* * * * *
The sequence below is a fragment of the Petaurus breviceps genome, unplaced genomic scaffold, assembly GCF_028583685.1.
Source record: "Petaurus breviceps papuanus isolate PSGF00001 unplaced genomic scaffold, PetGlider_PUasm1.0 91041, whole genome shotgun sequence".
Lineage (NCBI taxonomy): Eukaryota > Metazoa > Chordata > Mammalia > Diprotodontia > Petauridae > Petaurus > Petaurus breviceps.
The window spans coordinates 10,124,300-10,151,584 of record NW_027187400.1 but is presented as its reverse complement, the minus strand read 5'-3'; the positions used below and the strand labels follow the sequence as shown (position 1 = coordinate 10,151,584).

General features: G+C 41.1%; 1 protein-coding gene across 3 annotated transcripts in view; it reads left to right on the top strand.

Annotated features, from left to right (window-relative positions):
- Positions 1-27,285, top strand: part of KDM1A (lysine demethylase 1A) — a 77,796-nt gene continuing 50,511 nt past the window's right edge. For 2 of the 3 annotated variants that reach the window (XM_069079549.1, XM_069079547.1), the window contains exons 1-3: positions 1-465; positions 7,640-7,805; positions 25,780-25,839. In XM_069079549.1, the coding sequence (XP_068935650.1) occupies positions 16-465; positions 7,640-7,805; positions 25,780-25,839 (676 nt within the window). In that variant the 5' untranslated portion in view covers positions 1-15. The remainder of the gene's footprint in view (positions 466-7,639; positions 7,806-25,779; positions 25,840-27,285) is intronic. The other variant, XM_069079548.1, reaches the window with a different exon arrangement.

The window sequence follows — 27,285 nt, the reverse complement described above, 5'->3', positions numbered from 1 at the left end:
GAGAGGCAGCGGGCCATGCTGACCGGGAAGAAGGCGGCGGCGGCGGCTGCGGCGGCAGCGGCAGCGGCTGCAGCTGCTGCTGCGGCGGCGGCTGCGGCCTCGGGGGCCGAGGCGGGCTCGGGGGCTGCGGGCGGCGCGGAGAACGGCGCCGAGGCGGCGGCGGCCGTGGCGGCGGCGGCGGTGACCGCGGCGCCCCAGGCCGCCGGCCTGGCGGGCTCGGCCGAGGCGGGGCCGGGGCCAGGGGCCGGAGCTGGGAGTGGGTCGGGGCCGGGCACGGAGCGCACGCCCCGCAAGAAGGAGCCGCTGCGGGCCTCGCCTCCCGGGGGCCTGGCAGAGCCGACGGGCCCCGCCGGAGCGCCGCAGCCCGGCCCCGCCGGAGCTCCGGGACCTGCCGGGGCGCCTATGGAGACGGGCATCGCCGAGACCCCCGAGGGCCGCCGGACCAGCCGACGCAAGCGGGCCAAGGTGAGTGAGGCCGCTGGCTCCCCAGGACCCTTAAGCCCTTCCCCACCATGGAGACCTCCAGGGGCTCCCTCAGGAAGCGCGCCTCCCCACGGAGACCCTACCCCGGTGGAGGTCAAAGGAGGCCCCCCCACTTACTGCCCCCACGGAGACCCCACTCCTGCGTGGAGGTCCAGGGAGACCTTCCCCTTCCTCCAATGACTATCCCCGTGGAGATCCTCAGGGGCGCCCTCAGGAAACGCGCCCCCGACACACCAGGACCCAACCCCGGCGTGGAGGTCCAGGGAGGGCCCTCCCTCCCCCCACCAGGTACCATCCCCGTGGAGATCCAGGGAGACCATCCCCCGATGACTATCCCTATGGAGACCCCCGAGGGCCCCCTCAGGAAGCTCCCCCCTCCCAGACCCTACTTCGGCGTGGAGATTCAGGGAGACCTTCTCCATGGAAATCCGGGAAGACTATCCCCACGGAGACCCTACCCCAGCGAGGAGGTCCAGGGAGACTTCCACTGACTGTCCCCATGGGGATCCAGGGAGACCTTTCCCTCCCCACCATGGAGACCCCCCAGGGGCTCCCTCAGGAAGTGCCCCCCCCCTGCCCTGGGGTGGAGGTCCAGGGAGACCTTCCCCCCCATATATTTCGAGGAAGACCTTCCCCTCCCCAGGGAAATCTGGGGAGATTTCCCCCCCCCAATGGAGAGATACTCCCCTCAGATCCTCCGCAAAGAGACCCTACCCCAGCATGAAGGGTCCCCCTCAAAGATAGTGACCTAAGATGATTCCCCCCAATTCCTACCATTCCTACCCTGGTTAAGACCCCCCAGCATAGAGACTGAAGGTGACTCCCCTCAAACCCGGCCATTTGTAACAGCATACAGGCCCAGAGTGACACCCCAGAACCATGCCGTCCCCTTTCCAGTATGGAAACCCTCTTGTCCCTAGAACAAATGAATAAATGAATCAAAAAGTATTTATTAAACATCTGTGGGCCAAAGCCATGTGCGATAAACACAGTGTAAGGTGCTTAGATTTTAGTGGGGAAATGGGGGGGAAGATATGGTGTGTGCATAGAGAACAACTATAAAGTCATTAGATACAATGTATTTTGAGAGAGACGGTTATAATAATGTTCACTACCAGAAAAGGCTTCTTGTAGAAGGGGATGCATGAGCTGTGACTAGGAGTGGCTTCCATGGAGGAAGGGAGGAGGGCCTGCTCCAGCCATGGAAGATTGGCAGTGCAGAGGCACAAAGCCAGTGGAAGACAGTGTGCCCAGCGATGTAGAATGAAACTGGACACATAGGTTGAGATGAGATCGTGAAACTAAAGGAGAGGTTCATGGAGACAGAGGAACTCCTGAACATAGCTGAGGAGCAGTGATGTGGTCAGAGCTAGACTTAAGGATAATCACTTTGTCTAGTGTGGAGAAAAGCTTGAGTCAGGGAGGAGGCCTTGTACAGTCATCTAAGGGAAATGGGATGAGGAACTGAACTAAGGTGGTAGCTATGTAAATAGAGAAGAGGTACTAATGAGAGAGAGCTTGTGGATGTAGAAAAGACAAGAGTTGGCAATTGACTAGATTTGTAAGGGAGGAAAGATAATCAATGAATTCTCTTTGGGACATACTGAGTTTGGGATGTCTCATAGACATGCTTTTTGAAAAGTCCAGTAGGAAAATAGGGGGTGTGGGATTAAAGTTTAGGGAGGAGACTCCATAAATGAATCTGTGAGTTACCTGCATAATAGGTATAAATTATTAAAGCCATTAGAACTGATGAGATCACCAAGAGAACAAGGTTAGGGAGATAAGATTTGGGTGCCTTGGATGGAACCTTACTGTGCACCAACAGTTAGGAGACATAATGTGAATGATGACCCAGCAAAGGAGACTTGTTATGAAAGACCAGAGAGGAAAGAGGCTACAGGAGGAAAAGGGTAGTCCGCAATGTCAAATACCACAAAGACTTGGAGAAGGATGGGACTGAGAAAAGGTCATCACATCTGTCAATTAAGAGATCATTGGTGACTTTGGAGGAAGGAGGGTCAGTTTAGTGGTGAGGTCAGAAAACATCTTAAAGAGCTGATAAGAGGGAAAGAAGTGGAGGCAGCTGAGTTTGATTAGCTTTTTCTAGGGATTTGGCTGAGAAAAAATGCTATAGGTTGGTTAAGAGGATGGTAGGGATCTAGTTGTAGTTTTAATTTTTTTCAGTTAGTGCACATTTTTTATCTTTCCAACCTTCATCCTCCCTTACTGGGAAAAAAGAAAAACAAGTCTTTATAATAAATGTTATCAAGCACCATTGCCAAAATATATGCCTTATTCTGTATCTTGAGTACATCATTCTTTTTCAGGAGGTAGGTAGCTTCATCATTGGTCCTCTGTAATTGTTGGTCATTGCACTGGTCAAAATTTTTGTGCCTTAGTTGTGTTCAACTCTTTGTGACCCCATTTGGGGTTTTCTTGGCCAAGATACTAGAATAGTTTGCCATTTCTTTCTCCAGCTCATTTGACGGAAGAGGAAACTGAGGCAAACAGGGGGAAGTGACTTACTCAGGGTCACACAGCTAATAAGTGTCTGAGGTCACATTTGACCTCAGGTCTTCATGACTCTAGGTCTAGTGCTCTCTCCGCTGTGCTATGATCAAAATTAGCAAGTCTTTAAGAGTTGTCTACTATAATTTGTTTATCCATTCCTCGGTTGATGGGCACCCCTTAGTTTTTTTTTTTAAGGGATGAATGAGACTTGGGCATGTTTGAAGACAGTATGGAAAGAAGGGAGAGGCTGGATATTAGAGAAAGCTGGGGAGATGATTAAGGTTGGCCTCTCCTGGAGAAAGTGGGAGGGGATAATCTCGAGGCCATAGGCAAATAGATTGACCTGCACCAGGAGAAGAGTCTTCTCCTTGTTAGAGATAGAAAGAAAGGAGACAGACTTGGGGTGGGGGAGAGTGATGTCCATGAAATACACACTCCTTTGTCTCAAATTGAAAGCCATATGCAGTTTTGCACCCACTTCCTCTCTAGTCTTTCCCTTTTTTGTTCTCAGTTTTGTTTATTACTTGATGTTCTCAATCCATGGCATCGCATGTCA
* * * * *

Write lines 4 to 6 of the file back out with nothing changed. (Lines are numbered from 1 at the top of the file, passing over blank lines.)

The window spans coordinates 10,124,300-10,151,584 of record NW_027187400.1 but is presented as its reverse complement, the minus strand read 5'-3'; the positions used below and the strand labels follow the sequence as shown (position 1 = coordinate 10,151,584).

General features: G+C 41.1%; 1 protein-coding gene across 3 annotated transcripts in view; it reads left to right on the top strand.

Annotated features, from left to right (window-relative positions):